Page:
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  • Author or Editor: Danielle A. Mzyk x
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Abstract

OBJECTIVE To compare the plasma pharmacokinetics of tulathromycin between 3-week-old (preweaned) and 6-month-old (weaned) calves and to characterize the distribution of tulathromcyin into pulmonary epithelial lining fluid (PELF) and interstitial fluid (ISF) of preweaned and weaned calves following SC administration of a single dose (2.5 mg/kg).

ANIMALS 8 healthy 3-week-old and 8 healthy 6-month-old Holstein steers.

PROCEDURES A jugular catheter and SC ultrafiltration probe were aseptically placed in the neck of each calf before tulathromycin administration. Blood, ISF, and bronchoalveolar lavage fluid samples were collected at predetermined times before and after tulathromycin administration for quantification of drug concentration. A urea dilution method was used to estimate tulathromycin concentration in PELF from that in bronchoalveolar lavage fluid. Tulathromycin–plasma protein binding was determined by in vitro methods. Plasma pharmacokinetics were determined by a 2-compartment model. Pharmacokinetic parameters and drug concentrations were compared between preweaned and weaned calves.

RESULTS Clearance and volume of distribution per fraction of tulathromycin absorbed were significantly greater for weaned calves than preweaned calves. Tulathromycin–plasma protein binding was significantly greater for weaned calves than preweaned calves. Maximum PELF tulathromycin concentration was significantly greater than the maximum plasma and maximum ISF tulathromycin concentrations in both groups.

CONCLUSIONS AND CLINICAL RELEVANCE Results suggested that age affected multiple pharmacokinetic parameters of tulathromycin, likely owing to physiologic changes as calves mature from preruminants to ruminants. Knowledge of those changes may be useful in the development of studies to evaluate potential dose adjustments during treatment of calves with respiratory tract disease.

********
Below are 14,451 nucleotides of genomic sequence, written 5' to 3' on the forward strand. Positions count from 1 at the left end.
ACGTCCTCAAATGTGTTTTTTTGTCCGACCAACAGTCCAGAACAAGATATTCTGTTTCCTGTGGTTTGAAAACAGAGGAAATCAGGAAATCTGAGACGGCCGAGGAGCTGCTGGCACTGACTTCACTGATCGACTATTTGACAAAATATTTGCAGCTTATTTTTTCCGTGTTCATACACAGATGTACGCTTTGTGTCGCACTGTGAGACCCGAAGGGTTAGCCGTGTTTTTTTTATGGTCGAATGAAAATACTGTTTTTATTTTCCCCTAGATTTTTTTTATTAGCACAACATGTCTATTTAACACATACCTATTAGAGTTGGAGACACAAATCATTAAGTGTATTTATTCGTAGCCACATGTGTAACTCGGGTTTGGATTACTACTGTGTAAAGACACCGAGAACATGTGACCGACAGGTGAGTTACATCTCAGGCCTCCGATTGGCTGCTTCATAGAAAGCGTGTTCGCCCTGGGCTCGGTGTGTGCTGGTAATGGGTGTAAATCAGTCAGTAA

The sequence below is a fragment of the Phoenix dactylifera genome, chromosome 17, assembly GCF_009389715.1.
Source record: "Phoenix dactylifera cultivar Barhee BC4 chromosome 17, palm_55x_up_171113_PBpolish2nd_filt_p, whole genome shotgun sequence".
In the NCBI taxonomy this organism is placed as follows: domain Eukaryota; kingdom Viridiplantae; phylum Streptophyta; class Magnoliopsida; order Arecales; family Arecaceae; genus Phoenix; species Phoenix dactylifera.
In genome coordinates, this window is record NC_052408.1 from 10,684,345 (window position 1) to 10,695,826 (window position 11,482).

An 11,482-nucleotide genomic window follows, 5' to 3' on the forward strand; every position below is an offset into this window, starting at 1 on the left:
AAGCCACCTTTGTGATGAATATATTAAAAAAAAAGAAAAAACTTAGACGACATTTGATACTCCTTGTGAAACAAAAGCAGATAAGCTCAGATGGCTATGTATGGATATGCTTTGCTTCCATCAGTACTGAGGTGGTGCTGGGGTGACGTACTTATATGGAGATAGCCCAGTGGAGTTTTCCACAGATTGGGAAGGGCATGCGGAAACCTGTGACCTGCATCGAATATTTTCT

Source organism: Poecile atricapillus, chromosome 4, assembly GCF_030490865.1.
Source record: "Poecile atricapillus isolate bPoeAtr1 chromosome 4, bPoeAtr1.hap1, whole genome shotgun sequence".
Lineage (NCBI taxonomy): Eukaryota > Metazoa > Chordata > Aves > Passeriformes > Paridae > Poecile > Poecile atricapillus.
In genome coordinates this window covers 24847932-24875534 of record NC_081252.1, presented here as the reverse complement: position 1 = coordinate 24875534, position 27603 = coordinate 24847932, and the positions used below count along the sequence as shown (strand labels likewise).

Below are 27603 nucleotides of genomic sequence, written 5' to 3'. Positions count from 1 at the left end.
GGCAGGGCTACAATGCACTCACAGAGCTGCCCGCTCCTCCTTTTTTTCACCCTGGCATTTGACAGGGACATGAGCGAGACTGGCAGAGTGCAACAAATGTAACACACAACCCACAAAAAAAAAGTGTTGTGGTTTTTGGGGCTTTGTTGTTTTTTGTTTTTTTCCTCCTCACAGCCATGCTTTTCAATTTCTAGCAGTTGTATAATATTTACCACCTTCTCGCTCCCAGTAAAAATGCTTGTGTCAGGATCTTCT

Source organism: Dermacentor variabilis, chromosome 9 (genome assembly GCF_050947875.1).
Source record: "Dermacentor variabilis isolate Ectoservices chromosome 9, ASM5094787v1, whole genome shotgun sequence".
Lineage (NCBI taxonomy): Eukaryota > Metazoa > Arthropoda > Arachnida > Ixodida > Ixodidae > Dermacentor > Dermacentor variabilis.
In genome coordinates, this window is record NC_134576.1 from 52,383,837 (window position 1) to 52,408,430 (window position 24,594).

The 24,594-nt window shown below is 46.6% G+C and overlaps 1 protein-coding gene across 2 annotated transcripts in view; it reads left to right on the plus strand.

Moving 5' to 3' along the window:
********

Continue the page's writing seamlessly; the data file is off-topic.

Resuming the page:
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in American Journal of Veterinary Research

Calfhood diseases have major negative economic consequences on beef and dairy operations owing to costs associated with treatment, long-term effects on growth and performance, and death of affected calves. 1–3 The number of drugs approved for the treatment of diseased calves by the FDA is limited; however, veterinarians have the authority to administer drugs in an extralabel manner to that class of animals under provisions established by AMDUCA. 4 Nevertheless, drug labels that state, “a withdrawal period has not been established for this product in preruminating calves” can cause confusion about whether those drugs can or cannot be

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in Journal of the American Veterinary Medical Association

Flunixin meglumine is an NSAID that is approved by the FDA for the treatment of inflammatory conditions in cattle, horses, and swine and alleviation of pain associated with musculoskeletal disorders and colic in horses; it is not labeled for alleviation of pain in food-producing animals. Currently, there are no FDA-approved drugs for the treatment of pyrexia, inflammatory conditions, or pain in minor food-producing species such as sheep and goats. Owing to the lack of alternatives, veterinarians often administer food-producing animals products containing flunixin in an extralabel manner for the treatment of signs of pain. In the United States, NSAIDs are

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in Journal of the American Veterinary Medical Association